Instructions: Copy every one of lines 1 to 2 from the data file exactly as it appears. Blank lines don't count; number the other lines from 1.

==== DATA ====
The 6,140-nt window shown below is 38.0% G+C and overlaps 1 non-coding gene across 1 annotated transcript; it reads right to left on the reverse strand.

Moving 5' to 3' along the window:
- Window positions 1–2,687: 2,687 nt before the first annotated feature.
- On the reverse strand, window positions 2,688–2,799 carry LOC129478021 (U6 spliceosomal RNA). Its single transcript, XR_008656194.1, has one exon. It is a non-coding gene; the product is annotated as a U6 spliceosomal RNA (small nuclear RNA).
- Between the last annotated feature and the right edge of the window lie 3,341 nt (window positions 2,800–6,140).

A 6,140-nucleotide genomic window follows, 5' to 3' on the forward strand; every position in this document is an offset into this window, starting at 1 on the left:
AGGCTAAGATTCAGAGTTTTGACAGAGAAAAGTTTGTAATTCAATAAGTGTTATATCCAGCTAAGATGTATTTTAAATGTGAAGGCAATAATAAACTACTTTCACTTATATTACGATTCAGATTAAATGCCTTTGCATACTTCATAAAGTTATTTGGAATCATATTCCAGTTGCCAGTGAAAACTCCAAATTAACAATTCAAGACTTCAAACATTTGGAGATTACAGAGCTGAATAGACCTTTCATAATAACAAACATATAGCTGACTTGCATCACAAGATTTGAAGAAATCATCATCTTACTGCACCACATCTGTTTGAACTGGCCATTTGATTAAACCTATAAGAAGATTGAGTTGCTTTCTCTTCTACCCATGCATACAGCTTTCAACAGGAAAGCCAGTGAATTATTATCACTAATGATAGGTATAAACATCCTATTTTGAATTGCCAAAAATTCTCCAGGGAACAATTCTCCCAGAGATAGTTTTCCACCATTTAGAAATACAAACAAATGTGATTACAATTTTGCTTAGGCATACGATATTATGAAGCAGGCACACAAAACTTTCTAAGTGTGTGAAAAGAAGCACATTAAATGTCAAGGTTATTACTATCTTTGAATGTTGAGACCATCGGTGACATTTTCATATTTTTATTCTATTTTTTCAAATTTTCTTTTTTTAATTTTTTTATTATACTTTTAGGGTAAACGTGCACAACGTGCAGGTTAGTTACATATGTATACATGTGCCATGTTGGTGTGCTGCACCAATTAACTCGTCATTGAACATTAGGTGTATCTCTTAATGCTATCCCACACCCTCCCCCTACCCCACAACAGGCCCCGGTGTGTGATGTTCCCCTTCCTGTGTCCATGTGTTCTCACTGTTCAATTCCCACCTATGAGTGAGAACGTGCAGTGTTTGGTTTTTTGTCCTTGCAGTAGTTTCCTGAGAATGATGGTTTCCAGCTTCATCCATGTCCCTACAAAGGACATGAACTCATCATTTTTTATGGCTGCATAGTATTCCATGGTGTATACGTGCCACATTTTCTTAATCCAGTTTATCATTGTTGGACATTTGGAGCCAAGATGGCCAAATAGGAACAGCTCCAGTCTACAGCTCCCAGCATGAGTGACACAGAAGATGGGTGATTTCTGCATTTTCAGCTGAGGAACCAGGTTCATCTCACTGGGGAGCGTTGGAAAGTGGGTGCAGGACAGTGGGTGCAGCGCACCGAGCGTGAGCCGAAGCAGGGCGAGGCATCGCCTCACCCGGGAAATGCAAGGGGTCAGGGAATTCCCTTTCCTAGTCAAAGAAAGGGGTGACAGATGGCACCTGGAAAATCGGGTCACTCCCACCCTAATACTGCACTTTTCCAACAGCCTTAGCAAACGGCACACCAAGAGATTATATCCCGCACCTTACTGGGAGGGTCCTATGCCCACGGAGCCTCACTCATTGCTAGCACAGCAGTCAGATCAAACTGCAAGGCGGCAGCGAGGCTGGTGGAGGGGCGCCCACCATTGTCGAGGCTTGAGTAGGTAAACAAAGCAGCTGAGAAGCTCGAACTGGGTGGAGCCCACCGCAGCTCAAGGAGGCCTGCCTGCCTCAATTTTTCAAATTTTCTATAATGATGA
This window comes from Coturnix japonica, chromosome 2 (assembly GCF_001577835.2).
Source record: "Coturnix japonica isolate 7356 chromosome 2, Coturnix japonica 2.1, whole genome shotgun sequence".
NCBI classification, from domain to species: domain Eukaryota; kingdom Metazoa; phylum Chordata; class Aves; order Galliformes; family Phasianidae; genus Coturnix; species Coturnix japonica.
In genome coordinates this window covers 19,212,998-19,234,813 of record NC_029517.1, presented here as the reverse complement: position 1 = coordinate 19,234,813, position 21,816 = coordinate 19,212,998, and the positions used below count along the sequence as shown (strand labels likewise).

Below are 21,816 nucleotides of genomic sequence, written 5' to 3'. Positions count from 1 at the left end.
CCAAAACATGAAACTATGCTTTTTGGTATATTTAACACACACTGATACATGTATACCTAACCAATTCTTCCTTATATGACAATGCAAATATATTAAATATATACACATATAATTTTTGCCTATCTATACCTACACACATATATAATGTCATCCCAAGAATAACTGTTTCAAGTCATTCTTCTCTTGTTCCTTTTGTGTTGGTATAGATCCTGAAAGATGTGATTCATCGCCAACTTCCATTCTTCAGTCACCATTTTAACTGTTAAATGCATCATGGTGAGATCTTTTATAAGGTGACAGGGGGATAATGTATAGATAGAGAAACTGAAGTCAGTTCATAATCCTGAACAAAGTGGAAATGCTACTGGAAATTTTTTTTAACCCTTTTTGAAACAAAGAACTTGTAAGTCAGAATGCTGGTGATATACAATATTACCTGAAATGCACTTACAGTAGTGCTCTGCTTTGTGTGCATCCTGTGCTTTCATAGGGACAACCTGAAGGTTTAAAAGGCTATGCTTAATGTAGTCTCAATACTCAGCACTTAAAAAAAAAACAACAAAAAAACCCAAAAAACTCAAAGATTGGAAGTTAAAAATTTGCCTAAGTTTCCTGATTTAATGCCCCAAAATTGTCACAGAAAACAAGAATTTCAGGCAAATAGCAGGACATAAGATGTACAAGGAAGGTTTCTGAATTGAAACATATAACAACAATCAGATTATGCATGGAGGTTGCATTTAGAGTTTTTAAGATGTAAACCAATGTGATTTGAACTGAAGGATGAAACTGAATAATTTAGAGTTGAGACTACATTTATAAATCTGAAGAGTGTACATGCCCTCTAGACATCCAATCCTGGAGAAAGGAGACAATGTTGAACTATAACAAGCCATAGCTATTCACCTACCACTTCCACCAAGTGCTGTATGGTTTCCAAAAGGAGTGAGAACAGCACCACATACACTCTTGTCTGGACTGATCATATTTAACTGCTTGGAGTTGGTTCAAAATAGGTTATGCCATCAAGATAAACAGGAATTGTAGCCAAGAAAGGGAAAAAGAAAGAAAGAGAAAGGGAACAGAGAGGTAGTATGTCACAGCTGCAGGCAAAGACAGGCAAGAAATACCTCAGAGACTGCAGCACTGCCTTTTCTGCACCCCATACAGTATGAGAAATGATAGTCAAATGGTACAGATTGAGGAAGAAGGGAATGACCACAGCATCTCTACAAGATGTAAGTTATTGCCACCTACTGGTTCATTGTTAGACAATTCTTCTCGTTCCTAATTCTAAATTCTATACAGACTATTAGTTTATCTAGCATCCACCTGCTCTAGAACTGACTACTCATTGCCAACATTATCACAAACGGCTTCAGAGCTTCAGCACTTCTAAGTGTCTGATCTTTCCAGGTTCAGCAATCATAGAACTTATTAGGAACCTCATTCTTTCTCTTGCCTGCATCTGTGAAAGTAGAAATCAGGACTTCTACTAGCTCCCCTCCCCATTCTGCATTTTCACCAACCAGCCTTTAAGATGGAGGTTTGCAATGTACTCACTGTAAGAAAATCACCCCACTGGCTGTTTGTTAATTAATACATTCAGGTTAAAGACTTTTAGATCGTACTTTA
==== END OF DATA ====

The 6,140-nt window shown below is 38.0% G+C and overlaps 1 non-coding gene across 1 annotated transcript; it reads right to left on the reverse strand.

Moving 5' to 3' along the window: